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Why has this patient got back ache and a rigid neck?



 

The patient

This 45-year-old gentleman came to see me for some analgesia. His back had been playing up for years. A succession of physiotherapy appointments, an acupuncture session and some private osteopathy hadn’t helped.

But more apparent to me was the way he held his neck. It was flexed and seemed quite rigid. I asked him about it. He admitted he couldn’t even drink out of a can anymore without bending his knees and moving his whole trunk back.

He hadn’t been able to bend his neck back to look up at the sky either. When I asked him to bend over and touch his toes, there was barely any widening of his inter-vertebral distance (Schober’s test). An alarm bell rang in my head.

First instinct

Something wasn’t right about this man generally. His whole axial skeleton seemed stiff. It was as if he had been in a freezer.

I wondered about an inflammatory arthropathy and ankylosing spondylitis was top of my list.

Differential diagnoses

• Ankylosing spondylitis

• Cervical spondylosis

• Rheumatoid arthritis.

Anklyosing spondylitis is a rare (0.1-0.2% of the population), chronic, seronegative arthritis characterised by axial skeleton enthesopathy.

Some 90-95% of sufferers carry the human leucocyte antigen B27, compared with just 7% of the normal population. Only 1% of HLA-B27 carriers progress onto ankylosing spondylitis, a process thought to be triggered by an unknown environmental factor. This was a diagnosis I had to rule out.

Cervical spondylosis is a degenerative condition of the cervical vertebrae typically associated with age.

There can be associated hypertrophy of the ligamentum flavum and ossification of the posterior longitudinal ligament. I would expect blood results to be normal with this.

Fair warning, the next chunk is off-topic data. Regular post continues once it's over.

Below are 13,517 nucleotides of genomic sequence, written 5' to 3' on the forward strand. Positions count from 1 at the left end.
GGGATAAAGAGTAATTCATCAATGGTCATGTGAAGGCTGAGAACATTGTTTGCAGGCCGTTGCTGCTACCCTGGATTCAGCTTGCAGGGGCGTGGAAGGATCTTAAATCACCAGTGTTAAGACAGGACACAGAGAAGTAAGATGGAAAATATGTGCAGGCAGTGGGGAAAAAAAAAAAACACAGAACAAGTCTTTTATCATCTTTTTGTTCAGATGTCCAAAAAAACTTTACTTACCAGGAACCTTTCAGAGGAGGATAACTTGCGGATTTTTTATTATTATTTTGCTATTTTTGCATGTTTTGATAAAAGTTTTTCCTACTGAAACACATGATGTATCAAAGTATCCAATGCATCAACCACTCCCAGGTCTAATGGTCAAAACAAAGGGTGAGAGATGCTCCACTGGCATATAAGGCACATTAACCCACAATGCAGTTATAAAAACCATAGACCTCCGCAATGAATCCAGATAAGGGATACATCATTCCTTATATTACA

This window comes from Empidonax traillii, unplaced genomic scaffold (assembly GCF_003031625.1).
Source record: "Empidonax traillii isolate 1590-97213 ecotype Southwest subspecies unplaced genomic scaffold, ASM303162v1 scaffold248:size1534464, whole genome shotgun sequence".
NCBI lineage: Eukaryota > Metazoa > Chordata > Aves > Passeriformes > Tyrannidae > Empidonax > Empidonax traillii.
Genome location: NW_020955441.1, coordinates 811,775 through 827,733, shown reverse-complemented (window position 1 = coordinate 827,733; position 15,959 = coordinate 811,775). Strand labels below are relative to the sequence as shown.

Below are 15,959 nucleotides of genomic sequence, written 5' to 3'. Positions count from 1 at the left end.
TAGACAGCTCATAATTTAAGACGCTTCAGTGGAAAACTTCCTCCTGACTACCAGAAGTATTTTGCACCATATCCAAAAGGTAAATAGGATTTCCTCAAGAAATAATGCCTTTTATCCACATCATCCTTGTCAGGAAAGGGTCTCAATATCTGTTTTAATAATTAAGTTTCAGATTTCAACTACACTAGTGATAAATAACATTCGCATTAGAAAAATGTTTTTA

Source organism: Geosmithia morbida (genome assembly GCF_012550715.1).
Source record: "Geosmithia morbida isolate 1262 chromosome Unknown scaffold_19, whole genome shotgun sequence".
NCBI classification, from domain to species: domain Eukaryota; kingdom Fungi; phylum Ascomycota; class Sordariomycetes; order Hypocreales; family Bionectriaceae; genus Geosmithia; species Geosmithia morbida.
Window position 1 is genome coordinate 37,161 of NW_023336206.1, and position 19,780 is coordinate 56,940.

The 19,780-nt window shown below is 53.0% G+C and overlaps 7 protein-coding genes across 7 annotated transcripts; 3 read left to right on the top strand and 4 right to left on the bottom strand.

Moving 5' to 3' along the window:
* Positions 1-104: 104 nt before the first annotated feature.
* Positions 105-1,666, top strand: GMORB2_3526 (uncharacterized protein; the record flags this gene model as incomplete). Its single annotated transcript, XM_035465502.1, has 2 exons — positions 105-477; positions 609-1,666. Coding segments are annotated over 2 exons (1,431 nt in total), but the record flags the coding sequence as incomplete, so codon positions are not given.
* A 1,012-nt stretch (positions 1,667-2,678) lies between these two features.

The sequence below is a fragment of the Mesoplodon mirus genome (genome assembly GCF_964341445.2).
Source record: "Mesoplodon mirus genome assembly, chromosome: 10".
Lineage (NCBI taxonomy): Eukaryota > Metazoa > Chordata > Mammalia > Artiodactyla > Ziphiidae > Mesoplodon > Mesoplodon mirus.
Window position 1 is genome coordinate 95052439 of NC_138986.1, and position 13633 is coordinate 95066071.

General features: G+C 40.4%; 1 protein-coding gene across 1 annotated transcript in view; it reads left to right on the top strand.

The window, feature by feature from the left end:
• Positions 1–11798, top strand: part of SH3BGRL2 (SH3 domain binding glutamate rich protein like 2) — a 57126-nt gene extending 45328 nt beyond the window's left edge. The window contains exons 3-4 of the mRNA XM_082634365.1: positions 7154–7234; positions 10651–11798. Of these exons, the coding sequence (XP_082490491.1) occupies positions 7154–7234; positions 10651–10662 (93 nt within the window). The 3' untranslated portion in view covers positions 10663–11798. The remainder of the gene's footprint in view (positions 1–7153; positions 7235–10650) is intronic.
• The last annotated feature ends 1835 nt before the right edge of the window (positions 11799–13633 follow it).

Rheumatoid arthritis was a possibility, but usually affects the proximal joints symmetrically. Around 70% of rheumatoid patients are rheumatoid factor positive, and 30% anti-nuclear antibody positive. Some 2% of the healthy young population are rheumatoid factor positive too, a proportion that increases to as high as 20% after 65 years of age.

Getting on the right track

I dug out his old notes and interestingly he had been complaining of back ache and a sore neck as early as 1994. The first step was some blood tests and an X-ray. His CRP was slightly raised at 15 but his ESR was normal at 11 and rheumatoid factor was negative.

An X-ray of his lower back showed loss of lumbar lordosis and sclerotic changes at the sacroiliac joints. The HLA-B27 I ordered was positive.

Two months later, a consultant rheumatologist confirmed the diagnosis of ankylosing spondylitis clinically using the New York criteria.1

The patient is now undergoing tuberculosis screening prior to receiving a monoclonal antibody therapy and is having aquatherapy.

Average time to diagnosis for ankylosing spondylitis is said to be 14 years, so we were a little over at 16 years.

Dr Oliver Starr is a sessional GP in Hertfordshire

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